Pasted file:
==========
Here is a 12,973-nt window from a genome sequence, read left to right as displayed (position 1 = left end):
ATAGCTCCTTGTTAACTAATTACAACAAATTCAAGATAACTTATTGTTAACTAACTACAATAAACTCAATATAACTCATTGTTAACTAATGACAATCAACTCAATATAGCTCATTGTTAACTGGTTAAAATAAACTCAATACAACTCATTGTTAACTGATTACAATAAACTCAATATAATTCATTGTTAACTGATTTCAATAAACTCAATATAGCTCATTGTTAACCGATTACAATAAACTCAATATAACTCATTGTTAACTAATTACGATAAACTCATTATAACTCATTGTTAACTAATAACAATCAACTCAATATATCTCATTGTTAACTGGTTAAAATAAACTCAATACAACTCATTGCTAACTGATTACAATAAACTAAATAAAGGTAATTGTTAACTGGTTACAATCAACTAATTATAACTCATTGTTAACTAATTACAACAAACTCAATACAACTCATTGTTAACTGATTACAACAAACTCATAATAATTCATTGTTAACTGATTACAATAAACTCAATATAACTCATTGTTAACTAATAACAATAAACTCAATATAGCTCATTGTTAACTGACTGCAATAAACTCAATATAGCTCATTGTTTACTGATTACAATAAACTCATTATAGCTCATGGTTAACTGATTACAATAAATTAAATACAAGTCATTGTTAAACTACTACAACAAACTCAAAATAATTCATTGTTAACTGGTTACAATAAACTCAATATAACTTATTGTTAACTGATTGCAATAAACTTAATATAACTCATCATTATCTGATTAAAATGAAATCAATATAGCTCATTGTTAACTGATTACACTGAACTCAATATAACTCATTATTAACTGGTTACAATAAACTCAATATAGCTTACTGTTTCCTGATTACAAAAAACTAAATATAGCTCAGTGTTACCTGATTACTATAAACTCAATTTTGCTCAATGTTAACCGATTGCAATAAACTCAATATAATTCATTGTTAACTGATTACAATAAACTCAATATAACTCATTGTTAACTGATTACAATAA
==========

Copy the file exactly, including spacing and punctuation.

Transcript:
Here is a 12,973-nt window from a genome sequence, read left to right as displayed (position 1 = left end):
ATAGCTCCTTGTTAACTAATTACAACAAATTCAAGATAACTTATTGTTAACTAACTACAATAAACTCAATATAACTCATTGTTAACTAATGACAATCAACTCAATATAGCTCATTGTTAACTGGTTAAAATAAACTCAATACAACTCATTGTTAACTGATTACAATAAACTCAATATAATTCATTGTTAACTGATTTCAATAAACTCAATATAGCTCATTGTTAACCGATTACAATAAACTCAATATAACTCATTGTTAACTAATTACGATAAACTCATTATAACTCATTGTTAACTAATAACAATCAACTCAATATATCTCATTGTTAACTGGTTAAAATAAACTCAATACAACTCATTGCTAACTGATTACAATAAACTAAATAAAGGTAATTGTTAACTGGTTACAATCAACTAATTATAACTCATTGTTAACTAATTACAACAAACTCAATACAACTCATTGTTAACTGATTACAACAAACTCATAATAATTCATTGTTAACTGATTACAATAAACTCAATATAACTCATTGTTAACTAATAACAATAAACTCAATATAGCTCATTGTTAACTGACTGCAATAAACTCAATATAGCTCATTGTTTACTGATTACAATAAACTCATTATAGCTCATGGTTAACTGATTACAATAAATTAAATACAAGTCATTGTTAAACTACTACAACAAACTCAAAATAATTCATTGTTAACTGGTTACAATAAACTCAATATAACTTATTGTTAACTGATTGCAATAAACTTAATATAACTCATCATTATCTGATTAAAATGAAATCAATATAGCTCATTGTTAACTGATTACACTGAACTCAATATAACTCATTATTAACTGGTTACAATAAACTCAATATAGCTTACTGTTTCCTGATTACAAAAAACTAAATATAGCTCAGTGTTACCTGATTACTATAAACTCAATTTTGCTCAATGTTAACCGATTGCAATAAACTCAATATAATTCATTGTTAACTGATTACAATAAACTCAATATAACTCATTGTTAACTGATTACAATAA